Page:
One of the key takeaways in last week’s election results, (other then Chris Christie’s weight and the presidency) was the minimum wage increase in New Jersey. The state voted to raise its hourly minimum wage from $7.25 to $8.25. Not to be outdone by this, in Washington, residents voted on a ballot measure to raise the minimum wage to…get this…$15, the highest minimum wage in the country. This might seem like a good thing, and it is for the most part, but as with anything else in life, there are two sides to every story. So let’s take a moment to look at what both those sides are.
A recent poll by Gallup showed that 76 percent of Americans would support a law to increase the minimum wage to $9. Twenty-two percent of respondents said they would vote against such a measure. Last Thursday, Democrats met to consider a proposal that would raise the federal minimum wage to as much as $10.10 an hour. The Senate is poised to consider the measure as soon as next week. Senate Majority Whip Dick Durbin said that the chamber is trying to get on the same page with President Barack Obama, who called for $9 per hour during the State of the Union address. “We’re all kind of in the $10 range, virtually all of us,” Durbin said. “The explanation here suggested that [Obama] would be very supportive of $10.”
Then there’s this to consider: if the minimum wage were raised to $10 per hour (which would actually still put it below the minimum wage in 1968), this would release at least $60 billion over two years into the economy. Additionally, an increased minimum wage may also lead to an increase in the hourly pay of other low-wage workers that make slightly more than the federal rate. And you know what that translates to? Increased purchasing power across the board, which in turn helps stimulate the economy and ultimately benefits small businesses, who were hit the hardest by the recession. That being said, an increase in minimum wage is not all wine and roses (or beer and pizza). Primarily because there is…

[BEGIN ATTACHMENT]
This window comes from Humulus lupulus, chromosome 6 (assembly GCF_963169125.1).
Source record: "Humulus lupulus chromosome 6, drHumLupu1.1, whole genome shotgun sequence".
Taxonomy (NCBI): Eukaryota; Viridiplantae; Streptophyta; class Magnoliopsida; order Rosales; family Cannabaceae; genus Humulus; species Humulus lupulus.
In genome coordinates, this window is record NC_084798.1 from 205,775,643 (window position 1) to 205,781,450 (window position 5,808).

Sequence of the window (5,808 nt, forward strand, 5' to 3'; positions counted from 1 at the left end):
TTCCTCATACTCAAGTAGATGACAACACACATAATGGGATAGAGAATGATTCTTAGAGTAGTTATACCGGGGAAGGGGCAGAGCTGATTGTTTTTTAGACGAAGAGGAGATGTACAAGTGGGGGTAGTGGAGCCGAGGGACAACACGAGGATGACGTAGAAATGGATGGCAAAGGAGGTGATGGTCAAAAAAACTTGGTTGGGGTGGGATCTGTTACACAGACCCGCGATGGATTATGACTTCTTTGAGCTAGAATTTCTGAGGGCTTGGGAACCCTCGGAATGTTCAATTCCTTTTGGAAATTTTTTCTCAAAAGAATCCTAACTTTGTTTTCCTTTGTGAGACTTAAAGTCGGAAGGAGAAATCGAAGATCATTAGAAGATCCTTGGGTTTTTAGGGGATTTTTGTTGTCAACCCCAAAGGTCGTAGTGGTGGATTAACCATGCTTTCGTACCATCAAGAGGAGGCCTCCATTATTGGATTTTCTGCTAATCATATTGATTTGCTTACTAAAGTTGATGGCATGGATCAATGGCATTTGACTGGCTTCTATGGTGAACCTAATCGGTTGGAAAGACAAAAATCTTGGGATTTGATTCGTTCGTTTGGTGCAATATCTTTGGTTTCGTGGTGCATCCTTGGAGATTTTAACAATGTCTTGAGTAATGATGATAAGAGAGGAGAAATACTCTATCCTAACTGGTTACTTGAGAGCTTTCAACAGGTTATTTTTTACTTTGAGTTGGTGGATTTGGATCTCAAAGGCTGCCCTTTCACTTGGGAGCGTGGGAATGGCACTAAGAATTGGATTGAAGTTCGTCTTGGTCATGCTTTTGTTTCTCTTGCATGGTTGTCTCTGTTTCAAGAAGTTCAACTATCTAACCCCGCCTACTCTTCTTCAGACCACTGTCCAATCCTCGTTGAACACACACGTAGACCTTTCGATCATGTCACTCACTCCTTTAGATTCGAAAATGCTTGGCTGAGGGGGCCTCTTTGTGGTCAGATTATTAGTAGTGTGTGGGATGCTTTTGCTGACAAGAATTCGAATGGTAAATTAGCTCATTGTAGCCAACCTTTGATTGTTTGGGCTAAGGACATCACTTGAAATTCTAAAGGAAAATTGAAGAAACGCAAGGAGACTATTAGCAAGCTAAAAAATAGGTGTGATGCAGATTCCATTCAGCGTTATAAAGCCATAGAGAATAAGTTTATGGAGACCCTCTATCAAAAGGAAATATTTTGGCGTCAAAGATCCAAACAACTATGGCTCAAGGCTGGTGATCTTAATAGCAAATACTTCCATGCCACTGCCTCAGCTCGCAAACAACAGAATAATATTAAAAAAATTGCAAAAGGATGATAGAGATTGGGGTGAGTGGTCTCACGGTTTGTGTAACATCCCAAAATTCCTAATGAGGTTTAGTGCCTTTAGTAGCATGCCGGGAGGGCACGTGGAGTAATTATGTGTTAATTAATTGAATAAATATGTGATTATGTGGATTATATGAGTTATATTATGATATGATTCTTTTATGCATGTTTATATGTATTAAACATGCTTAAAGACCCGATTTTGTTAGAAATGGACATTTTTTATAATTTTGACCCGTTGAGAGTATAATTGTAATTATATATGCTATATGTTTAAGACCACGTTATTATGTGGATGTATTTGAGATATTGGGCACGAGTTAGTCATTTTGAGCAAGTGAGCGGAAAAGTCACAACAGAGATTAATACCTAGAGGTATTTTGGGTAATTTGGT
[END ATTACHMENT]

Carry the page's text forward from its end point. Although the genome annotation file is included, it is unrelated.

Here’s a popular scenario to consider. Let’s say a businessman owns a restaurant and employs three workers. The first employee is very hard working and gets it done. The second employee is “okay,”,while the third is still learning and isn’t quite there yet. He or she is clearly lagging. If they are all earning minimum wage (and then that rate is increased) it is the business owner that gets dropped with a huge burden. And if the owner is struggling to get by – as many small business owners are – they will then have to let go of one or several of their employees. Given this scenario, it’s easy to see how the third employee is the one most likely to lose their job. This is why, though higher wages may sound good in theory, the reality is workers could be laid off while those retained will be expected to make up for the lost output by working more hours or even cutting benefits. And young people could especially be hurt by this as employers may look for more experienced or specialized workers with specific skill sets. So the argument works both ways.
The momentum is there for an increase to the federal rate, but just be sure to read up on the pros and cons before the measure becomes law. Receiving more pay for your hard work is a good thing, but just be aware of the potential pitfalls that can come with it. Someday you might go from employee to employer, so be prepared. Perspective is everything.